Bet you were expecting B-Dubs column, weren’t you? Well, I’ve been begging, pleading with Sully to give me another chance to write something here at the Gab. I’ll do anything...”AN...Y...THING,” Sully... So I finally had to do something drastic. I may have kidnapped BDub, force fed him bran muffins and made him drink a 64-cup urn of coffee. Needless to say, his circumstances kept him a tad indisposed while I wrote his column.
The limitation with this otherwise brilliant, but deranged, plan is that now that I’ve created the opportunity, it didn’t occur to me to actually put an article together until I actually had him indisposed. There’s always something, isn’t there?
“It’s the worst day since yesterday...” or at least since 1966. So here goes. With today’s loss to the Baltimore Orioles, the Red Sox have clinched the title of “Worst Red Sox team of my lifetime.” They haven’t lost this many games since 1966. I’ve seen some bad Sox teams, but their thing has been being ALMOST good enough - you know, good enough to break your heart, but not wholly ruin your summer.
The 2012 edition however, has been abominable; as horrible as 2011 was heartbreaking...and, as it happens, with a record approximating the reciprocal of last years’ edition. That team got Tito Francona fired and Theo Epstein moving to the Cubs. Guys who had won 2 World Series’ here in Boston are now elsewhere (and Beeze, Tito is aiming to be managing the Indians next year...).
I can imagine Theo Epstein emailing John Henry, Tom Werner, and Larry Lucchino this shot
To be fair, Theo’s Cubs are even worse than the Red Sox, but the Sox had far further to fall. Good luck Bobby V. Back in APRIL - Vegas oddsmakers were making prop bets as to his tenure in Boston. APRIL! As of now, the beginning of October, we all think he will be shown the door (in fact, I’m sure that he has already been shown the door back at the beginning of September), but in an interesting move the Sox have brought Jason Varitek on as a “special assistant” involved in “major league personnel decisions, evaluations, and mentorship and instruction of young players.” Could that mean the future of the manager? Could that mean propping up Valentine for the next year?
It’s October, I’ve hijacked a featured column and I’m wasting inches on a 90-game loser baseball team. Way to win the hearts and minds, Mo. So instead of talking about a loser I’m upset about, I’m going to talk about a loser I’m happy about. The New York Jets got their “ass kicked” by the 49ers, and I have to tell you I giggled. I giggled my mother-loving tail off. My stomach hurt from giggling so much. 34-0? At home? It was a good day. On a day when the Patriots ran 77 offensive plays, had 2 100-yard receivers AND 2 100-yard rushers, the Jets got 45-yards on the ground and 103 in the air. It’s only one week, but it was a good week.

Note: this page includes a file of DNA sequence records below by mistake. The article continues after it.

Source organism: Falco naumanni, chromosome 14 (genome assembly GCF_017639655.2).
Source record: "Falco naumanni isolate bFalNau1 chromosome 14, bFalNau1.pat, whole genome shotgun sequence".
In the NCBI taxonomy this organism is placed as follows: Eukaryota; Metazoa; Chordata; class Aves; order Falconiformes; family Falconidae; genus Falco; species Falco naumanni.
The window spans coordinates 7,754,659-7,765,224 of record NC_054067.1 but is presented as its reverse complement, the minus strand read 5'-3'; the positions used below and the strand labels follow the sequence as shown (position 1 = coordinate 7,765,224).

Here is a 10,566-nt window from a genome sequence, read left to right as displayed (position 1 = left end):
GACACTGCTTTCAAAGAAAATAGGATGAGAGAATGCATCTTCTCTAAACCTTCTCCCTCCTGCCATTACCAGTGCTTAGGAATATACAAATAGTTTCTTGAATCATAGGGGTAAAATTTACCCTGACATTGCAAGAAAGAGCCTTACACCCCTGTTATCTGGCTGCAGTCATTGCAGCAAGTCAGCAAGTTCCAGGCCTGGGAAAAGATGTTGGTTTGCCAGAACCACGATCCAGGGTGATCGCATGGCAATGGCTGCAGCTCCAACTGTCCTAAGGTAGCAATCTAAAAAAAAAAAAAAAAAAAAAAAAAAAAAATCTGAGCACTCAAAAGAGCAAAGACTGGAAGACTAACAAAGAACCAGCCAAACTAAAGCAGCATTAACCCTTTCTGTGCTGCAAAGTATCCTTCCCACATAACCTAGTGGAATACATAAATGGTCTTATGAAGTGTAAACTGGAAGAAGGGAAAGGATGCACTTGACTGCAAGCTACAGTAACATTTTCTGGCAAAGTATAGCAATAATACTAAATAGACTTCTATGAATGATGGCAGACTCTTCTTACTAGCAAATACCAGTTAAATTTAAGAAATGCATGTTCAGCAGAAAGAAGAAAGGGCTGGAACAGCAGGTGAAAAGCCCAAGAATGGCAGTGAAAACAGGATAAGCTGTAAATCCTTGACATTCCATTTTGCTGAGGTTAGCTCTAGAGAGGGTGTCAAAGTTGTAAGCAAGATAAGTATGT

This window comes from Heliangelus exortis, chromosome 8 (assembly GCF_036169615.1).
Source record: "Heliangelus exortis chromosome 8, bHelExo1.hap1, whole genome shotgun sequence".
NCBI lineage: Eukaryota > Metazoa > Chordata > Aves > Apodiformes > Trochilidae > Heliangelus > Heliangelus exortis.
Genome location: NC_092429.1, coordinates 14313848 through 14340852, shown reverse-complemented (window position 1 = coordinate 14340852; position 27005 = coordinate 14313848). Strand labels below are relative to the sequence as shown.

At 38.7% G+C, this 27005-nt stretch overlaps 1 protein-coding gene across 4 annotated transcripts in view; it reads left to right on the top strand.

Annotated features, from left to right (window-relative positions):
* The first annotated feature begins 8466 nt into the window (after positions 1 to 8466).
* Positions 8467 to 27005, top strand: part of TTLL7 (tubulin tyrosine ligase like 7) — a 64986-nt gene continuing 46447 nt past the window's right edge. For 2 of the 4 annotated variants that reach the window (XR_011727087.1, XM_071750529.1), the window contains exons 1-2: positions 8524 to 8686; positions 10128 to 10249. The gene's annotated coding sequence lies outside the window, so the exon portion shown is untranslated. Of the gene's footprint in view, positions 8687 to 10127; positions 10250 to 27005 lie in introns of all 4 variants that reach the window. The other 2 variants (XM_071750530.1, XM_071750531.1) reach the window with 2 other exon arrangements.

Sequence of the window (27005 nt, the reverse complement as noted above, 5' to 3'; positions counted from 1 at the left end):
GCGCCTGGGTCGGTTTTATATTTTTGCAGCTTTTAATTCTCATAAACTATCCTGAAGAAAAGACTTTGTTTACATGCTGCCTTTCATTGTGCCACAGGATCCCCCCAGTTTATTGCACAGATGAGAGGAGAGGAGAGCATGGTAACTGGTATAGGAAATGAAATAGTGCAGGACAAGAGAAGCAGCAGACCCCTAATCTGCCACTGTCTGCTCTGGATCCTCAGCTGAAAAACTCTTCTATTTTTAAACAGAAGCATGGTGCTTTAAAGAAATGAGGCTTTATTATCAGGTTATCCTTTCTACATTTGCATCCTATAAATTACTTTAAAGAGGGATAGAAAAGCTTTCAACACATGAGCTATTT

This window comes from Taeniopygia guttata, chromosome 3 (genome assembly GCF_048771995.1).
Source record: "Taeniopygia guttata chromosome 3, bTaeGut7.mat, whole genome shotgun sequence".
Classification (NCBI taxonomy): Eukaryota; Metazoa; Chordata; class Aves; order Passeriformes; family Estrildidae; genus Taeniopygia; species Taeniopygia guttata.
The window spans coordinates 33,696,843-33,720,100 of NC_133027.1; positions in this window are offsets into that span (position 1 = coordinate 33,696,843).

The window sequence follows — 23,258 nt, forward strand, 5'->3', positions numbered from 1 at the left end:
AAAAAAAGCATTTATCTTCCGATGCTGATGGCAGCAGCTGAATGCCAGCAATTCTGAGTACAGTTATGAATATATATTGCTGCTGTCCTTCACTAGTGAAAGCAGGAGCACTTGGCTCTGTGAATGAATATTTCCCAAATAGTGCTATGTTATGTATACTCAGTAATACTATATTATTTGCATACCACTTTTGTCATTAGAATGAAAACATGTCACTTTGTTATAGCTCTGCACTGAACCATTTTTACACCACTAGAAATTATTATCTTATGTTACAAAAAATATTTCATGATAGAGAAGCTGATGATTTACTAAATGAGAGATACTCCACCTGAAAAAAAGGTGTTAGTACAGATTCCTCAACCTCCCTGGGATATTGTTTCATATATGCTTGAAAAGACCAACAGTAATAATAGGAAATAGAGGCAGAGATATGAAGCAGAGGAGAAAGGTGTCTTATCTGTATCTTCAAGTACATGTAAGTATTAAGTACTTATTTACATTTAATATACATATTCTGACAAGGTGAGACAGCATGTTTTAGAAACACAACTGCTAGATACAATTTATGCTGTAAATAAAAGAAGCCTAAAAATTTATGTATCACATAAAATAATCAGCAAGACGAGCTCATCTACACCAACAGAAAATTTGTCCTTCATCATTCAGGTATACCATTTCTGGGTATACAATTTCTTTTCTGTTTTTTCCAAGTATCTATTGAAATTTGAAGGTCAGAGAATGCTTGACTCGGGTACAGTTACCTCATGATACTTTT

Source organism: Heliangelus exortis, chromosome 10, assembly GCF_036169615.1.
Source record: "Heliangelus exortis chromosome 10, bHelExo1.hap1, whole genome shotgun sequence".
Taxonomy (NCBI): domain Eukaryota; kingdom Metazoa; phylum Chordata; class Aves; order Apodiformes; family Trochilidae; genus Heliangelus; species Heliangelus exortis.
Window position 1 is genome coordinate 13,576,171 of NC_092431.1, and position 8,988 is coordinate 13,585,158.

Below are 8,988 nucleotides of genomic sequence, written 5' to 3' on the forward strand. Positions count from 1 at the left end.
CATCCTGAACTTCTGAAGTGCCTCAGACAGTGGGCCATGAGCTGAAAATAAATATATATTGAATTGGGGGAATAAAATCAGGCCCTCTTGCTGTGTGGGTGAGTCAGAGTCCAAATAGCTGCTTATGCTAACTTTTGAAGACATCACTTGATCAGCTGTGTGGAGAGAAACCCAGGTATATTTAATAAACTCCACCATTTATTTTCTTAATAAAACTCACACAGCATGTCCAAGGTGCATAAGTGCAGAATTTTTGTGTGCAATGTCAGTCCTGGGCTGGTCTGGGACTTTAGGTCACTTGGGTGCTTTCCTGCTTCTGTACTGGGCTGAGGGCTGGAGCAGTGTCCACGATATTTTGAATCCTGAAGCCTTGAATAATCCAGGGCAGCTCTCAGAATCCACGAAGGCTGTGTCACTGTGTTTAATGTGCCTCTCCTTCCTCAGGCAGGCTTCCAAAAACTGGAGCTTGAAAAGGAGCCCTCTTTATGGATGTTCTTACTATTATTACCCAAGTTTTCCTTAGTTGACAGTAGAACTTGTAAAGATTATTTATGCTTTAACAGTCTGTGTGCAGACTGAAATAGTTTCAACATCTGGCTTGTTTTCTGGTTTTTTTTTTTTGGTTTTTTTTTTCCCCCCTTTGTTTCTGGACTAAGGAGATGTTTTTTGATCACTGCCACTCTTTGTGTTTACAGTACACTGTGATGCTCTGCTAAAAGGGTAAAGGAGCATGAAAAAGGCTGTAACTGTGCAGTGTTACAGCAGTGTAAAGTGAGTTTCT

Burying the headline. It was a good week because the trained, professional referees were back.
Labor relations in sports has always intrigued me - the amounts of money (and it’s ALWAYS about the money) we’re talking about is staggering, but in the end the participants know the demand for the product is elastic to some degree. It was only after the outcome of the Packers/Seahawks game hinted the football public may have reached the point at which the demand elasticity may have started to show did we get movement (an outcome that may not have been incorrect and don’t get me wrong, I’m no fan of NFL officiating - especially those non-calls for “in the grasp.”) It was the PERCEPTION that the replacement refs weren’t up to the task (and maybe they weren’t totally) that caused the resolution. And the perception became reality because commentators helped make the case for them. The NFL wasn’t going to win this - they can fine players and coaches who don’t tow the line, but they can’t fine network employees and it’s the talking heads who broadcast the game that form opinion. It was only a matter of time that something would happen on the field...thankfully it was a controversial call and not an injury (I will say that the Patriots/Ravens tilt was officiated by a team that could not control the sides at all).
In its purest form, Samuel Gompers’ vision of organized labor - craftsmen organizing to gain more leverage against capital - made sense. I’m not sure, though, that Referees are skilled craftsmen. What we saw for the first few weeks of the NFL season, was that the perception of experience does matter - NFL rookies will all tell you how much more quickly the game moves at the pro level than the college game. The officials the NFL was using appeared to be in over their heads. The official’s union got some big leverage because the league failed to properly plan or prepare for locking out the officials. At the start of last week, the league and officials were about $6-Million/year apart. A lot of money, for sure, but in relation to the integrity of the product this league sells for billions of dollars annually it becomes inconceivable that barely trained replacements were relied upon.
This may have been a “win” for a union, but it wasn’t a win for all unions - few represent members that have so much riding on their decisions. When it would have cost more to train up replacements than to settle the contract, you know it wasn’t a fight worth locking out the officials over.
Have a great week all - I’m pretty sure the coffee and muffins will have worked themselves through BDubs system by next week, so I would expect a return to the regularly scheduled therapy...